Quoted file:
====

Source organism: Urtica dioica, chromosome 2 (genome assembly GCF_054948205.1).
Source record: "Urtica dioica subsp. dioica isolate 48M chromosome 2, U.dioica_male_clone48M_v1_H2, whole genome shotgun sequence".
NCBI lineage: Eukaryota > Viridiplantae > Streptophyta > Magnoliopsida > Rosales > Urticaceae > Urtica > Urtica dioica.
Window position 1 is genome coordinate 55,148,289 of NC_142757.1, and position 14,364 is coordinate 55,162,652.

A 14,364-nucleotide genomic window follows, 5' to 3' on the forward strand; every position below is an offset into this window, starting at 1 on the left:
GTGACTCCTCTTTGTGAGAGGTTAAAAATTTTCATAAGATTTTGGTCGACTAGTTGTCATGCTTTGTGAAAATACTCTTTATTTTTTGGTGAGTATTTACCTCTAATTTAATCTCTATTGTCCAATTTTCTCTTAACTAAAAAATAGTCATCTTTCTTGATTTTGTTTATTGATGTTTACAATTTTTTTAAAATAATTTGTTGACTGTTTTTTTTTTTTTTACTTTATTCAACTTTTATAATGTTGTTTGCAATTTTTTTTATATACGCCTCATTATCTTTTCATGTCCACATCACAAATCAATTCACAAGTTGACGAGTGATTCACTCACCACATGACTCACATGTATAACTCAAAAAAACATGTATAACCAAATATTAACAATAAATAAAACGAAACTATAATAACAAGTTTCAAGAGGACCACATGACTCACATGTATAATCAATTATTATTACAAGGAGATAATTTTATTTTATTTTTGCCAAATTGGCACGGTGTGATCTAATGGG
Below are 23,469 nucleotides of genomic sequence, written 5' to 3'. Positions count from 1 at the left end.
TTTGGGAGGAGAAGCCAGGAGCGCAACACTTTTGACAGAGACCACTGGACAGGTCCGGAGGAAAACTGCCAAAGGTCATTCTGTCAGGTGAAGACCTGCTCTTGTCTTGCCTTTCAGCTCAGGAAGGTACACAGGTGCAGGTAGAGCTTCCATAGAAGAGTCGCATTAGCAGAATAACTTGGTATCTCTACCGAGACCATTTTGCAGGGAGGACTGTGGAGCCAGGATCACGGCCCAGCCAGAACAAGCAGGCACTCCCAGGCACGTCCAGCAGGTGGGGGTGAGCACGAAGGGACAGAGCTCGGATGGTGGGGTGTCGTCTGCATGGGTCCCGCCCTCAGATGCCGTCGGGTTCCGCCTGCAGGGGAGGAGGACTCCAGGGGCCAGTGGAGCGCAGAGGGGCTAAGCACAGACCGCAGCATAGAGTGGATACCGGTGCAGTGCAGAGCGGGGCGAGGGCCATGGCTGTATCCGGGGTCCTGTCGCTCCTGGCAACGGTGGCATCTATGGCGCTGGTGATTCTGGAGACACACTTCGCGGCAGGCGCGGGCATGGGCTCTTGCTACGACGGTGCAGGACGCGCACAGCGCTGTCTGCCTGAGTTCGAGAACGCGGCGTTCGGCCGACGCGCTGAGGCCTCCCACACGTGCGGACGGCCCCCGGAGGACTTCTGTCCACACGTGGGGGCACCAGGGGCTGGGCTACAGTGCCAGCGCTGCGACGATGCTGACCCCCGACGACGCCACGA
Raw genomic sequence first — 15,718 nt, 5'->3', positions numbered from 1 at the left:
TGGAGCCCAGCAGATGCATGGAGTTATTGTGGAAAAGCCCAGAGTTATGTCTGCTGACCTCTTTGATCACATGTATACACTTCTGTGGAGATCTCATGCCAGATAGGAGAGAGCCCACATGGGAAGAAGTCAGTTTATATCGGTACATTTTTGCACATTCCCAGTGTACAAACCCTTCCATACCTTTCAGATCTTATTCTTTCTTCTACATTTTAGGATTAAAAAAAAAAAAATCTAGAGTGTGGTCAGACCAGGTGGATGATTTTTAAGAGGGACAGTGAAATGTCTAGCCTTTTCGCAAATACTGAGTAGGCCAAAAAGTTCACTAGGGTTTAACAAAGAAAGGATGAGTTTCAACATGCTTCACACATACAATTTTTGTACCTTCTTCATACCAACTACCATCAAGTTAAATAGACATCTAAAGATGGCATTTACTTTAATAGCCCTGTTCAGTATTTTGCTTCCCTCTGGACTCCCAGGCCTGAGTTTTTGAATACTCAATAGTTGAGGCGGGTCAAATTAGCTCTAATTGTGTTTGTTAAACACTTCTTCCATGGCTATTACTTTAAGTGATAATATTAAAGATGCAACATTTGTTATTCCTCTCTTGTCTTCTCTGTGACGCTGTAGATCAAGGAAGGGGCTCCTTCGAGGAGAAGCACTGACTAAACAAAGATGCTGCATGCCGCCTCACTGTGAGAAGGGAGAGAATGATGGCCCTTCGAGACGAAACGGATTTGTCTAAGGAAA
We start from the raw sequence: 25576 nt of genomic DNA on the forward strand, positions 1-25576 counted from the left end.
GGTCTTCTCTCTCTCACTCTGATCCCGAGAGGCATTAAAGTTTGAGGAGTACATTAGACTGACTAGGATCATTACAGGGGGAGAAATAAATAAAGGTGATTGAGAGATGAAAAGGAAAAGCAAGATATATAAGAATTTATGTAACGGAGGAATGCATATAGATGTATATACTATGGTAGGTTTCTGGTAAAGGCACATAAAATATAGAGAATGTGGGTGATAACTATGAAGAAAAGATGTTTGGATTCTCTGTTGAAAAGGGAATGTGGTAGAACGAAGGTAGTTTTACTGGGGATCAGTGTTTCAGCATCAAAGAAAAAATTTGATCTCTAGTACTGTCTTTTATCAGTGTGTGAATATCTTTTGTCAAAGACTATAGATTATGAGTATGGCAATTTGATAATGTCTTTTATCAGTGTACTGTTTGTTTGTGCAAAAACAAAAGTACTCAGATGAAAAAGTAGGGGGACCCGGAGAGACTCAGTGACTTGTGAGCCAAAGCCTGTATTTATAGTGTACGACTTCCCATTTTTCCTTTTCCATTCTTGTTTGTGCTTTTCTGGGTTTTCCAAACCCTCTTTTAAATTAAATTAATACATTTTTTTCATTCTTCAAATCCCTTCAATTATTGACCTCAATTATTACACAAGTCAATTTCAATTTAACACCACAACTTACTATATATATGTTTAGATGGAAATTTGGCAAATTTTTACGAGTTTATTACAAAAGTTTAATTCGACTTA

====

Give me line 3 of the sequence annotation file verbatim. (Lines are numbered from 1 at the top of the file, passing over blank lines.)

NCBI lineage: Eukaryota > Viridiplantae > Streptophyta > Magnoliopsida > Rosales > Urticaceae > Urtica > Urtica dioica.